I have a birthday coming up. It's on Sunday. Fast Sunday. I'm not thrilled about that because it means I can't be selfish and make my birthday all about me, Me, ME! like I usually do, but that's okay. That's why there's Saturday. Plenty of time to hog the limelight.
But this year, I don't really care about the limelight. It's not a landmark birthday (which, the whole "Congratulations" thing on birthdays cracks me up, and hopefully I'll have the time and inclination to do another entry soon on that, because all I've done is gone to bed and lived to wake up another day.); nevertheless, it is a birthday, and it is a cause for celebration. So. Dinner on Saturday. I would be fine with just my closest of friends attending, but ... now this is where it gets political.
For a landmark birthday a few years ago, my BFFs threw me the mother of all surprise parties. That was a turning point for a group of friends, my satellite friends if you will. At that time, a group of women came together who may not otherwise have had the opportunity to be friends...and all because I went to bed and woke up on a certain (birthday) morning. That occasion marked the beginning of friendships for many of those ladies. And now, I think there's an expectation that those same people (mostly) are all the same friends we were then. We're not, though, at least in my opinion, but not everyone realizes that, or some still cling to that ideal.
So some of the invites for dinner on Saturday are for some of those people. One of them is invited with the group strictly because otherwise I'd have to spend one-on-one time with her later, and I don't want that. One of my friends asked if my "boring" friend was going to be there. I said, "She's not boring, just smug and condescending." With those three fabulous adjectives, you can see why I'm less than thrilled about her possible attendance.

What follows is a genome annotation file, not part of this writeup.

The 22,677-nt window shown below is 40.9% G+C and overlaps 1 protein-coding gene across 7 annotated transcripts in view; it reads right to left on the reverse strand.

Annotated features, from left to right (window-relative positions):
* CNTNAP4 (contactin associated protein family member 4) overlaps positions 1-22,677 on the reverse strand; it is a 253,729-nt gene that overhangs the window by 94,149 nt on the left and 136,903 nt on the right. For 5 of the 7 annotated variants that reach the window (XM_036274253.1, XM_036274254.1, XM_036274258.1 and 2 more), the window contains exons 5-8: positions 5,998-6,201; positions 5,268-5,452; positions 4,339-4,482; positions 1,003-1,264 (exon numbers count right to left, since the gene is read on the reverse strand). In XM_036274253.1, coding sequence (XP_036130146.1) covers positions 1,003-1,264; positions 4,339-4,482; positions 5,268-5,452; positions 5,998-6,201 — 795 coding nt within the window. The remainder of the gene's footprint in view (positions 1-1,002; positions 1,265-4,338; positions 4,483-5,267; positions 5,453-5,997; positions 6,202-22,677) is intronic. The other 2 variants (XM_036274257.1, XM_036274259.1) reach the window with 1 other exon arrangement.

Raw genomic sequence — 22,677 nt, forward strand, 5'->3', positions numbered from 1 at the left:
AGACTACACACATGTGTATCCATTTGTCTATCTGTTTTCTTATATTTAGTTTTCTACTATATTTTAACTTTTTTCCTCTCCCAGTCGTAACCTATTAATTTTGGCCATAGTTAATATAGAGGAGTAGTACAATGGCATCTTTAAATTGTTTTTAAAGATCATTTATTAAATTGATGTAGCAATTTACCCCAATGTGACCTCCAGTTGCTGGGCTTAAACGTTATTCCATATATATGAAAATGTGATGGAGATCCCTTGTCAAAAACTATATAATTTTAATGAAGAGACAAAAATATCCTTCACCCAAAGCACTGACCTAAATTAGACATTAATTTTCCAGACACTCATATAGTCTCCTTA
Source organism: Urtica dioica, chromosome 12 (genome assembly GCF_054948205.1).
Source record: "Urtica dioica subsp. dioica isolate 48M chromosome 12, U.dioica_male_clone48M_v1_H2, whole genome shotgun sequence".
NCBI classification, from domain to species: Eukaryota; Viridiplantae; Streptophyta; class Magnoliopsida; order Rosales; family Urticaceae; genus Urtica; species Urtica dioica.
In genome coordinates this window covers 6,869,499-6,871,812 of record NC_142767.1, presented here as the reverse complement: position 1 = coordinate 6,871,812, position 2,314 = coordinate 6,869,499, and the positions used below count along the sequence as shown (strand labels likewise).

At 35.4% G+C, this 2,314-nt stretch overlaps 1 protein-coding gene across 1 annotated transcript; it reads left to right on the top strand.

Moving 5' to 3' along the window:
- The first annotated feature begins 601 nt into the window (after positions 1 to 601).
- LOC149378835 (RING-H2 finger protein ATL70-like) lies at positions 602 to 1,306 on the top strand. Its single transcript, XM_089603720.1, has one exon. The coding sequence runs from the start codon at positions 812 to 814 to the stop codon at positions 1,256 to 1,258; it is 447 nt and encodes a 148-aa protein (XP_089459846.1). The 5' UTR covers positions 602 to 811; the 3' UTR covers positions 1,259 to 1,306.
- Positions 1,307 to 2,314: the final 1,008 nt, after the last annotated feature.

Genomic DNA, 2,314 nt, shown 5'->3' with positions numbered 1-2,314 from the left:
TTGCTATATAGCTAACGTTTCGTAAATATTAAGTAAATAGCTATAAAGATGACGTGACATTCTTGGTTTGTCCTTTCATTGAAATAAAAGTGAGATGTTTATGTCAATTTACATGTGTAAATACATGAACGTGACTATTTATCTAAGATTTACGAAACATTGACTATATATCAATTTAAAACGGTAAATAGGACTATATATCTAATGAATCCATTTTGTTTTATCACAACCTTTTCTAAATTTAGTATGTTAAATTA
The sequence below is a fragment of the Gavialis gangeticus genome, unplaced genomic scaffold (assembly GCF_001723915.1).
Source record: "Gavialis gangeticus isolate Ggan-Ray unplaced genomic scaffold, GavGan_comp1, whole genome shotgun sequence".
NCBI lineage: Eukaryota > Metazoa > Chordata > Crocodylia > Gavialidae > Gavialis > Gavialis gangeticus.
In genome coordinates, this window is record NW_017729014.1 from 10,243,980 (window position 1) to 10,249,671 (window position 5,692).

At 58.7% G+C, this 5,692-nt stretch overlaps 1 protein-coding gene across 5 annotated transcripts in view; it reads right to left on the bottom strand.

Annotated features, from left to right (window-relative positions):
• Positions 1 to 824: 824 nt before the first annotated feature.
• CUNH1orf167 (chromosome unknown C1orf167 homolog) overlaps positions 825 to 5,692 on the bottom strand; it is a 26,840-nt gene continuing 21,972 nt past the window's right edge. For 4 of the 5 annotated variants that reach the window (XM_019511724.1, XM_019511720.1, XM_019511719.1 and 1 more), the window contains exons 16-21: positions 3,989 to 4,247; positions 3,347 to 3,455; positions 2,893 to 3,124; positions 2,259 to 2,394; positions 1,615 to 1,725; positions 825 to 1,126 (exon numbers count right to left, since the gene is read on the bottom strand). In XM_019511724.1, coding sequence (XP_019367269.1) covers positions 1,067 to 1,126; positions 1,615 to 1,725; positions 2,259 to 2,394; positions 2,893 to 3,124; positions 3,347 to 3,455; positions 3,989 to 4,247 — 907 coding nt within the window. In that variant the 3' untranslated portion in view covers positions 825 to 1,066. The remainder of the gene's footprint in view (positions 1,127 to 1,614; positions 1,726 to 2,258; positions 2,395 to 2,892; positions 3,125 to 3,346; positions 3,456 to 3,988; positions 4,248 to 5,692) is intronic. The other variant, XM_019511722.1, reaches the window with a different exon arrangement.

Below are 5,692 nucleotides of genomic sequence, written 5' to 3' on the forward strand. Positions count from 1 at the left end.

Another invitee is one who I have great fun with...most of the time. Compatible sense of humor, lots of laughs, and then there are times I would like to use physical violence in the form of "smack-upside-the-head-shutup-edness." But can't not invite this person because of the social repercussions if I don't.
Then another person, Person B, I want to have attend because I rarely get a chance to hang out with her, and I adore her, and she hasn't gone to any other recent social functions because she doesn't like those people enough, and she told me she'd go to my birthday dinner, but I know it's a sacrifice for her because of some of the other people who will be there. But socially? Huge win for me that she'll be there.
Unfortunately, there's someone else who I also adore who I would love to have there also, but Person B doesn't like this person, Girl C, so I can't even invite Girl C because then Person B won't even think about going.
...And it goes on like this. I would be perfectly happy with a much smaller invitee list of people who I truly enjoy being with, but have to consider all the social ramifications of who gets along with whom and who will be offended if left off, etc. See? Political. Party. Ugh. At least religion won't be a topic of concern. The one good Protestant friend I have who I would enjoy spending time with can't make it, so she won't have to be the only Protestant gosling in a world of Mormon ducks.